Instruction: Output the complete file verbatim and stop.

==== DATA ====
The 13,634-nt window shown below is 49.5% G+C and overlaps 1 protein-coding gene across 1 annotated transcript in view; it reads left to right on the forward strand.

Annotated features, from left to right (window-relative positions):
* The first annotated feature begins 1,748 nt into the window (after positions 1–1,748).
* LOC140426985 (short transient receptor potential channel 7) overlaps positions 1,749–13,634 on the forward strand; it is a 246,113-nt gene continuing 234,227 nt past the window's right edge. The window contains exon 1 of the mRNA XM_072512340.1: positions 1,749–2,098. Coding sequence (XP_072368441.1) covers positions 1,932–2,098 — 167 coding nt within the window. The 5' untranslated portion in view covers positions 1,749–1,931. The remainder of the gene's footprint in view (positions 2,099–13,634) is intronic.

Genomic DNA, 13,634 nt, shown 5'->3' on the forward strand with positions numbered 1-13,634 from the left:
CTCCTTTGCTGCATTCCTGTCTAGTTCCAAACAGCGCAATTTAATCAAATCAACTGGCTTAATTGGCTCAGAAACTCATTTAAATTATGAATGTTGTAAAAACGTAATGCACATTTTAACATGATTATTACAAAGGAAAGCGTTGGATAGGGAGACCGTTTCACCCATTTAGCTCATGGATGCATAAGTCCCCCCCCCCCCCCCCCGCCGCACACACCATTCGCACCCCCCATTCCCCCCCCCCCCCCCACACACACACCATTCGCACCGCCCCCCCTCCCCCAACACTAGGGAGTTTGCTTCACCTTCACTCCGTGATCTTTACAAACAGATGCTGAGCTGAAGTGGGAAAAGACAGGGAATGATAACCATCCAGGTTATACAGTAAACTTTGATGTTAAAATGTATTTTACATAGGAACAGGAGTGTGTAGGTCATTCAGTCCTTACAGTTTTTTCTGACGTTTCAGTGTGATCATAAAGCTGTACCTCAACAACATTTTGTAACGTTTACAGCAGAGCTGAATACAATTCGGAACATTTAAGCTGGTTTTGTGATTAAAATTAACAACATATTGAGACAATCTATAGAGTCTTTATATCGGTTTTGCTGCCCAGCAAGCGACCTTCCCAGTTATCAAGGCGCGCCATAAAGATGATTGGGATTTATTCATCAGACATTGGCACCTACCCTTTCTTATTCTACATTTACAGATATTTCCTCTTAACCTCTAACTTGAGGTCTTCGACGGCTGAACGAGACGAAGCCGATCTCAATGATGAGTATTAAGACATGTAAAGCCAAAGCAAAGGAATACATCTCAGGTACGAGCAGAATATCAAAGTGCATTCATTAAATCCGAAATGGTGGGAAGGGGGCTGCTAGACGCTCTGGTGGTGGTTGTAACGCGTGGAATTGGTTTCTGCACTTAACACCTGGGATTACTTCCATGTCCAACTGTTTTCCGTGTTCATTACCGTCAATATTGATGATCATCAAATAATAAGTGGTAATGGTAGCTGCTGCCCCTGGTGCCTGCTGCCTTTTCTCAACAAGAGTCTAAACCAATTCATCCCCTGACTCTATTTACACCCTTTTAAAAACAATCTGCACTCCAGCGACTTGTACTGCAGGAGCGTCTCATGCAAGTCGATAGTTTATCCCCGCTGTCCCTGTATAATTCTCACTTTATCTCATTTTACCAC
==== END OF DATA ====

The 13,634-nt window shown below is 49.5% G+C and overlaps 1 protein-coding gene across 1 annotated transcript in view; it reads left to right on the forward strand.

Annotated features, from left to right (window-relative positions):
* The first annotated feature begins 1,748 nt into the window (after positions 1–1,748).
* LOC140426985 (short transient receptor potential channel 7) overlaps positions 1,749–13,634 on the forward strand; it is a 246,113-nt gene continuing 234,227 nt past the window's right edge. The window contains exon 1 of the mRNA XM_072512340.1: positions 1,749–2,098. Coding sequence (XP_072368441.1) covers positions 1,932–2,098 — 167 coding nt within the window. The 5' untranslated portion in view covers positions 1,749–1,931. The remainder of the gene's footprint in view (positions 2,099–13,634) is intronic.

Genomic DNA, 13,634 nt, shown 5'->3' on the forward strand with positions numbered 1-13,634 from the left:
CTCCTTTGCTGCATTCCTGTCTAGTTCCAAACAGCGCAATTTAATCAAATCAACTGGCTTAATTGGCTCAGAAACTCATTTAAATTATGAATGTTGTAAAAACGTAATGCACATTTTAACATGATTATTACAAAGGAAAGCGTTGGATAGGGAGACCGTTTCACCCATTTAGCTCATGGATGCATAAGTCCCCCCCCCCCCCCCCCGCCGCACACACCATTCGCACCCCCCATTCCCCCCCCCCCCCCCACACACACACCATTCGCACCGCCCCCCCTCCCCCAACACTAGGGAGTTTGCTTCACCTTCACTCCGTGATCTTTACAAACAGATGCTGAGCTGAAGTGGGAAAAGACAGGGAATGATAACCATCCAGGTTATACAGTAAACTTTGATGTTAAAATGTATTTTACATAGGAACAGGAGTGTGTAGGTCATTCAGTCCTTACAGTTTTTTCTGACGTTTCAGTGTGATCATAAAGCTGTACCTCAACAACATTTTGTAACGTTTACAGCAGAGCTGAATACAATTCGGAACATTTAAGCTGGTTTTGTGATTAAAATTAACAACATATTGAGACAATCTATAGAGTCTTTATATCGGTTTTGCTGCCCAGCAAGCGACCTTCCCAGTTATCAAGGCGCGCCATAAAGATGATTGGGATTTATTCATCAGACATTGGCACCTACCCTTTCTTATTCTACATTTACAGATATTTCCTCTTAACCTCTAACTTGAGGTCTTCGACGGCTGAACGAGACGAAGCCGATCTCAATGATGAGTATTAAGACATGTAAAGCCAAAGCAAAGGAATACATCTCAGGTACGAGCAGAATATCAAAGTGCATTCATTAAATCCGAAATGGTGGGAAGGGGGCTGCTAGACGCTCTGGTGGTGGTTGTAACGCGTGGAATTGGTTTCTGCACTTAACACCTGGGATTACTTCCATGTCCAACTGTTTTCCGTGTTCATTACCGTCAATATTGATGATCATCAAATAATAAGTGGTAATGGTAGCTGCTGCCCCTGGTGCCTGCTGCCTTTTCTCAACAAGAGTCTAAACCAATTCATCCCCTGACTCTATTTACACCCTTTTAAAAACAATCTGCACTCCAGCGACTTGTACTGCAGGAGCGTCTCATGCAAGTCGATAGTTTATCCCCGCTGTCCCTGTATAATTCTCACTTTATCTCATTTTACCAC